To be upfront about the upfront, it looks like tough sailing for sure, especially in light of a somewhat historic ratings drop in prime-time viewership -- down 15%. TV selling executives can only hope an actors' strike won't throw the networks in the soup.
The best case scenario broadcast networks should hope for is, getting at least the same level of total upfront dollars versus a year ago. If those overall upfront dollars are indeed flat, then execs will have to decide how to handle the second part of the equation -- how can they ask for whopping 15% increases in the cost per thousands viewers, to get them to the same dollar volume of a year ago?
Here's one argument for getting those price hikes: Conditions have been worse during this year's past scatter market, which was looking at eyeball-rolling increases of 20% to 40% and more. The buyers' retort? Less inventory -- caused by the strike and poor performing shows -- forced those hikes.
Fox, of course, has a different scenario, being able to tout higher ratings than a year ago. If that's not enough, Fox's Jon Nesvig offer up a nice fact or two for media buyers during last week's upfront presentation: Take out the Super Bowl, and prime-time ratings are still up. Not enough, you say? Take out "American Idol," Fox is still doing better than a year ago!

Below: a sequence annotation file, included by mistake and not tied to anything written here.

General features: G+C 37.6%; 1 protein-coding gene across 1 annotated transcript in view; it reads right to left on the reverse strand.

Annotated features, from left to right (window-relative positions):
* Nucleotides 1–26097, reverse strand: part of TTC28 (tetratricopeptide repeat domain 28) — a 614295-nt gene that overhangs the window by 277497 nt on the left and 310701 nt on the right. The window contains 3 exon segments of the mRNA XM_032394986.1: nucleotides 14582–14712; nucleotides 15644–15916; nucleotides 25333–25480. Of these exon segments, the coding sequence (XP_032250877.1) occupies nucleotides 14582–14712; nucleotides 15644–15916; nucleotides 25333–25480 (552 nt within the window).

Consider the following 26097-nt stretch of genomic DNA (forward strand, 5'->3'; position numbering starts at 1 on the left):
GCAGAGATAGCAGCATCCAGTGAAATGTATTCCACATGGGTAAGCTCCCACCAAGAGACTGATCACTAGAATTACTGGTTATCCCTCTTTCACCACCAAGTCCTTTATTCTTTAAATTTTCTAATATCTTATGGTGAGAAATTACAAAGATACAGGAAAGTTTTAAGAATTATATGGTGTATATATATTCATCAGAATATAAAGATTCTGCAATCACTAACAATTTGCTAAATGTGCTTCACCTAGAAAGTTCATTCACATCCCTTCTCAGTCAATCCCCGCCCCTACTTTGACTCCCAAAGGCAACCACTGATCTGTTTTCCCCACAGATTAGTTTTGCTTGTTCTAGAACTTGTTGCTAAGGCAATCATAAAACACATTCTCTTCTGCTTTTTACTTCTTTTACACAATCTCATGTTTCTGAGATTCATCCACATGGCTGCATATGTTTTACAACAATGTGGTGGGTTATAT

While all networks need to make a call soon about how negotiations will start, it would seem NBC needs to move first again. It needs to make a deal similar to the one it made with Group M of a year ago. With fewer rating points to sell, it needs to figure out how to get back its CPM mojo of a few years ago, when it was the top-priced network -- a mantle handed over to Fox some time ago.
Of course, we have been through this before in the upfront -- supposed tipping points where marketers would be shifting dollars out of broadcast TV into cable, the Internet, mobile, and, say, holographic media (Is there an upfront market for that?)
Few are talking up the possibilities of sending wheel-barrows of cash to the Internet for the streaming of TV shows. From the network point of view, perhaps TV sales executives should talk up those platforms, which they often own, or at least have deals on.
And then when ratings tank next year by 15% again, it'll make networks sound like everything is covered for the future.